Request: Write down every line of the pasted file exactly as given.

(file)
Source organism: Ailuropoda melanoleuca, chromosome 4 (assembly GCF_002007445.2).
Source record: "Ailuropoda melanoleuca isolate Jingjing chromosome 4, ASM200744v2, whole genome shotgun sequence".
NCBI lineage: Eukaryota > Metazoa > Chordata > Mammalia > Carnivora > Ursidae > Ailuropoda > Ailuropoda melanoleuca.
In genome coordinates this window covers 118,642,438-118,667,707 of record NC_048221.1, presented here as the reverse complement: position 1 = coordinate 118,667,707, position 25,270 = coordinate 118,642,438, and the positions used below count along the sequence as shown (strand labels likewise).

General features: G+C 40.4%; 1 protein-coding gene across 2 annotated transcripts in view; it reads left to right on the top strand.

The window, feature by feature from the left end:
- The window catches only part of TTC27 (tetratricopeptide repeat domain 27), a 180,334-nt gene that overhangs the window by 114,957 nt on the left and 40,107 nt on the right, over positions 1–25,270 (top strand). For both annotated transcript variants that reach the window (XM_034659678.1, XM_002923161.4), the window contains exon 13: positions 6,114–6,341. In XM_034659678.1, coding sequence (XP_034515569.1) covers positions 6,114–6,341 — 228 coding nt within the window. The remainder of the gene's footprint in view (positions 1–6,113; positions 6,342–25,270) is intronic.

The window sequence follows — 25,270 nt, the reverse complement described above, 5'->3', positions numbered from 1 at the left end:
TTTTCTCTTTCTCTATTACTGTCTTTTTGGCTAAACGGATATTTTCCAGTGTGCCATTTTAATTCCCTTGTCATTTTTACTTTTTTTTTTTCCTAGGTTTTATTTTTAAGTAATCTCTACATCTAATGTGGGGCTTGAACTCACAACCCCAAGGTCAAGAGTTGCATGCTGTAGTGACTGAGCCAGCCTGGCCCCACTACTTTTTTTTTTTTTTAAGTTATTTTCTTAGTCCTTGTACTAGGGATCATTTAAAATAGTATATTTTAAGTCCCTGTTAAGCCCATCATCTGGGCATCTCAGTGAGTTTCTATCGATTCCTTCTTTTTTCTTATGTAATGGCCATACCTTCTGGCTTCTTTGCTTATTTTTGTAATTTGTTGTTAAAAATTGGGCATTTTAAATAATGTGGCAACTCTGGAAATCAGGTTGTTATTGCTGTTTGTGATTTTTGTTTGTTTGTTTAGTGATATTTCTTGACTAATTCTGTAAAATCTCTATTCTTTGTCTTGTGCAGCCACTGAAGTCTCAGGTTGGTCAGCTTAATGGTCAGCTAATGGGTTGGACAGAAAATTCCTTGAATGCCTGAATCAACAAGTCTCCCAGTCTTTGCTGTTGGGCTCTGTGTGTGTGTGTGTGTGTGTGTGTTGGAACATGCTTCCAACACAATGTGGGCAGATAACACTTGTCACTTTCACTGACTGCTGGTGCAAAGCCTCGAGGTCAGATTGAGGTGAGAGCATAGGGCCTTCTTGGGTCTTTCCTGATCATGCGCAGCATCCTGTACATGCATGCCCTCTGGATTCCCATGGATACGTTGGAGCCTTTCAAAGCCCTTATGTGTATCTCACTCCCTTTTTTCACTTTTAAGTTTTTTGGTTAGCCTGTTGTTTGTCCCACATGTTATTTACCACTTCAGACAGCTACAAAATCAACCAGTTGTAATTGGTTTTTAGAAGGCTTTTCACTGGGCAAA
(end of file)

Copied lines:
Source organism: Ailuropoda melanoleuca, chromosome 4 (assembly GCF_002007445.2).
Source record: "Ailuropoda melanoleuca isolate Jingjing chromosome 4, ASM200744v2, whole genome shotgun sequence".
NCBI lineage: Eukaryota > Metazoa > Chordata > Mammalia > Carnivora > Ursidae > Ailuropoda > Ailuropoda melanoleuca.
In genome coordinates this window covers 118,642,438-118,667,707 of record NC_048221.1, presented here as the reverse complement: position 1 = coordinate 118,667,707, position 25,270 = coordinate 118,642,438, and the positions used below count along the sequence as shown (strand labels likewise).

General features: G+C 40.4%; 1 protein-coding gene across 2 annotated transcripts in view; it reads left to right on the top strand.

The window, feature by feature from the left end:
- The window catches only part of TTC27 (tetratricopeptide repeat domain 27), a 180,334-nt gene that overhangs the window by 114,957 nt on the left and 40,107 nt on the right, over positions 1–25,270 (top strand). For both annotated transcript variants that reach the window (XM_034659678.1, XM_002923161.4), the window contains exon 13: positions 6,114–6,341. In XM_034659678.1, coding sequence (XP_034515569.1) covers positions 6,114–6,341 — 228 coding nt within the window. The remainder of the gene's footprint in view (positions 1–6,113; positions 6,342–25,270) is intronic.

The window sequence follows — 25,270 nt, the reverse complement described above, 5'->3', positions numbered from 1 at the left end:
TTTTCTCTTTCTCTATTACTGTCTTTTTGGCTAAACGGATATTTTCCAGTGTGCCATTTTAATTCCCTTGTCATTTTTACTTTTTTTTTTTCCTAGGTTTTATTTTTAAGTAATCTCTACATCTAATGTGGGGCTTGAACTCACAACCCCAAGGTCAAGAGTTGCATGCTGTAGTGACTGAGCCAGCCTGGCCCCACTACTTTTTTTTTTTTTTAAGTTATTTTCTTAGTCCTTGTACTAGGGATCATTTAAAATAGTATATTTTAAGTCCCTGTTAAGCCCATCATCTGGGCATCTCAGTGAGTTTCTATCGATTCCTTCTTTTTTCTTATGTAATGGCCATACCTTCTGGCTTCTTTGCTTATTTTTGTAATTTGTTGTTAAAAATTGGGCATTTTAAATAATGTGGCAACTCTGGAAATCAGGTTGTTATTGCTGTTTGTGATTTTTGTTTGTTTGTTTAGTGATATTTCTTGACTAATTCTGTAAAATCTCTATTCTTTGTCTTGTGCAGCCACTGAAGTCTCAGGTTGGTCAGCTTAATGGTCAGCTAATGGGTTGGACAGAAAATTCCTTGAATGCCTGAATCAACAAGTCTCCCAGTCTTTGCTGTTGGGCTCTGTGTGTGTGTGTGTGTGTGTGTGTTGGAACATGCTTCCAACACAATGTGGGCAGATAACACTTGTCACTTTCACTGACTGCTGGTGCAAAGCCTCGAGGTCAGATTGAGGTGAGAGCATAGGGCCTTCTTGGGTCTTTCCTGATCATGCGCAGCATCCTGTACATGCATGCCCTCTGGATTCCCATGGATACGTTGGAGCCTTTCAAAGCCCTTATGTGTATCTCACTCCCTTTTTTCACTTTTAAGTTTTTTGGTTAGCCTGTTGTTTGTCCCACATGTTATTTACCACTTCAGACAGCTACAAAATCAACCAGTTGTAATTGGTTTTTAGAAGGCTTTTCACTGGGCAAA